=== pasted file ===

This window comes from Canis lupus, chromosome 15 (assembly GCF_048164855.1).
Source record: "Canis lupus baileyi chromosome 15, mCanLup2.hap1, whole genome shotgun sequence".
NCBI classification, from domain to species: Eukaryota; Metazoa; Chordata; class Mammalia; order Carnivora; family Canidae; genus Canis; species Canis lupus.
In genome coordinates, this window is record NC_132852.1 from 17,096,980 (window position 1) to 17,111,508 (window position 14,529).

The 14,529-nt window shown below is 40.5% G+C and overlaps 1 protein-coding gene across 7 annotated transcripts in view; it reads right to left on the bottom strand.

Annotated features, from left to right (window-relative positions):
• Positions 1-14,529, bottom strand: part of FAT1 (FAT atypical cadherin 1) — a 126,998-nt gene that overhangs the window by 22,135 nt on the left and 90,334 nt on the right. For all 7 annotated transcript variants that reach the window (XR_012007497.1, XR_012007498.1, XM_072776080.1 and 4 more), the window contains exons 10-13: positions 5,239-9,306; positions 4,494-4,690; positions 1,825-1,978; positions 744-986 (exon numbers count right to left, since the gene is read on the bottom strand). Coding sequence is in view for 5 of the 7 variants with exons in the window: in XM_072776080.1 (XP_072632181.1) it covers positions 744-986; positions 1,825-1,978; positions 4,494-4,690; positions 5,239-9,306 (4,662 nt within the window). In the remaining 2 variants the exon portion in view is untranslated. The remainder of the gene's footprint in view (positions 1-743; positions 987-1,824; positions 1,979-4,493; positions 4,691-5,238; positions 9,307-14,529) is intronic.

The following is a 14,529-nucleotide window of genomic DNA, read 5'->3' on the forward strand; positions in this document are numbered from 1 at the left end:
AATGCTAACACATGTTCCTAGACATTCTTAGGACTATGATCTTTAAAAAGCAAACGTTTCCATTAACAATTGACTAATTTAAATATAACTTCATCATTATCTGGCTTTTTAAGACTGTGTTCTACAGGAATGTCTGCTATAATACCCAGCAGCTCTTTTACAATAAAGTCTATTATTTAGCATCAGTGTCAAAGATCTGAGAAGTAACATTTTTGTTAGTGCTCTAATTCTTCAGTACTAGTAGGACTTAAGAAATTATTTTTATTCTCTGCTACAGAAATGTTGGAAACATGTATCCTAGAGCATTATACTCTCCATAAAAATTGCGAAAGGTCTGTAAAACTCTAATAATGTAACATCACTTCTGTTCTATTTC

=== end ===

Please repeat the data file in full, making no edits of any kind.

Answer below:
This window comes from Canis lupus, chromosome 15 (assembly GCF_048164855.1).
Source record: "Canis lupus baileyi chromosome 15, mCanLup2.hap1, whole genome shotgun sequence".
NCBI classification, from domain to species: Eukaryota; Metazoa; Chordata; class Mammalia; order Carnivora; family Canidae; genus Canis; species Canis lupus.
In genome coordinates, this window is record NC_132852.1 from 17,096,980 (window position 1) to 17,111,508 (window position 14,529).

The 14,529-nt window shown below is 40.5% G+C and overlaps 1 protein-coding gene across 7 annotated transcripts in view; it reads right to left on the bottom strand.

Annotated features, from left to right (window-relative positions):
• Positions 1-14,529, bottom strand: part of FAT1 (FAT atypical cadherin 1) — a 126,998-nt gene that overhangs the window by 22,135 nt on the left and 90,334 nt on the right. For all 7 annotated transcript variants that reach the window (XR_012007497.1, XR_012007498.1, XM_072776080.1 and 4 more), the window contains exons 10-13: positions 5,239-9,306; positions 4,494-4,690; positions 1,825-1,978; positions 744-986 (exon numbers count right to left, since the gene is read on the bottom strand). Coding sequence is in view for 5 of the 7 variants with exons in the window: in XM_072776080.1 (XP_072632181.1) it covers positions 744-986; positions 1,825-1,978; positions 4,494-4,690; positions 5,239-9,306 (4,662 nt within the window). In the remaining 2 variants the exon portion in view is untranslated. The remainder of the gene's footprint in view (positions 1-743; positions 987-1,824; positions 1,979-4,493; positions 4,691-5,238; positions 9,307-14,529) is intronic.

The following is a 14,529-nucleotide window of genomic DNA, read 5'->3' on the forward strand; positions in this document are numbered from 1 at the left end:
AATGCTAACACATGTTCCTAGACATTCTTAGGACTATGATCTTTAAAAAGCAAACGTTTCCATTAACAATTGACTAATTTAAATATAACTTCATCATTATCTGGCTTTTTAAGACTGTGTTCTACAGGAATGTCTGCTATAATACCCAGCAGCTCTTTTACAATAAAGTCTATTATTTAGCATCAGTGTCAAAGATCTGAGAAGTAACATTTTTGTTAGTGCTCTAATTCTTCAGTACTAGTAGGACTTAAGAAATTATTTTTATTCTCTGCTACAGAAATGTTGGAAACATGTATCCTAGAGCATTATACTCTCCATAAAAATTGCGAAAGGTCTGTAAAACTCTAATAATGTAACATCACTTCTGTTCTATTTC